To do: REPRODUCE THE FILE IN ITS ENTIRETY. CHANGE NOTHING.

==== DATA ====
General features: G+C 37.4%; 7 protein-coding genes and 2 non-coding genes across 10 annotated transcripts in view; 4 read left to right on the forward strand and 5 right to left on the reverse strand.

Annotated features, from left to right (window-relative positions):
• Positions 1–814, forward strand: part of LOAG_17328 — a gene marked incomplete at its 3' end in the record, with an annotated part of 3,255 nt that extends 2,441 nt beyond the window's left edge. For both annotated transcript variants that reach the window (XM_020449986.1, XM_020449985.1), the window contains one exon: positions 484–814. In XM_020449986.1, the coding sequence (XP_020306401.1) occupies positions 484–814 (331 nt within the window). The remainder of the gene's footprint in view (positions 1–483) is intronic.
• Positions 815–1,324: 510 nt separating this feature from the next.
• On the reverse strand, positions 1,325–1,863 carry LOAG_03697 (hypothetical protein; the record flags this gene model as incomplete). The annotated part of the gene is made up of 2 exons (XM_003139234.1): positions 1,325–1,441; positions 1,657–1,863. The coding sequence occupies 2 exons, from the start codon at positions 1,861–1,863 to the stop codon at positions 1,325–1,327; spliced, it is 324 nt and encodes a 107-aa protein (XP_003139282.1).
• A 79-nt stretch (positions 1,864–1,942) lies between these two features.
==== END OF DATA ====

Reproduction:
General features: G+C 37.4%; 7 protein-coding genes and 2 non-coding genes across 10 annotated transcripts in view; 4 read left to right on the forward strand and 5 right to left on the reverse strand.

Annotated features, from left to right (window-relative positions):
• Positions 1–814, forward strand: part of LOAG_17328 — a gene marked incomplete at its 3' end in the record, with an annotated part of 3,255 nt that extends 2,441 nt beyond the window's left edge. For both annotated transcript variants that reach the window (XM_020449986.1, XM_020449985.1), the window contains one exon: positions 484–814. In XM_020449986.1, the coding sequence (XP_020306401.1) occupies positions 484–814 (331 nt within the window). The remainder of the gene's footprint in view (positions 1–483) is intronic.
• Positions 815–1,324: 510 nt separating this feature from the next.
• On the reverse strand, positions 1,325–1,863 carry LOAG_03697 (hypothetical protein; the record flags this gene model as incomplete). The annotated part of the gene is made up of 2 exons (XM_003139234.1): positions 1,325–1,441; positions 1,657–1,863. The coding sequence occupies 2 exons, from the start codon at positions 1,861–1,863 to the stop codon at positions 1,325–1,327; spliced, it is 324 nt and encodes a 107-aa protein (XP_003139282.1).
• A 79-nt stretch (positions 1,864–1,942) lies between these two features.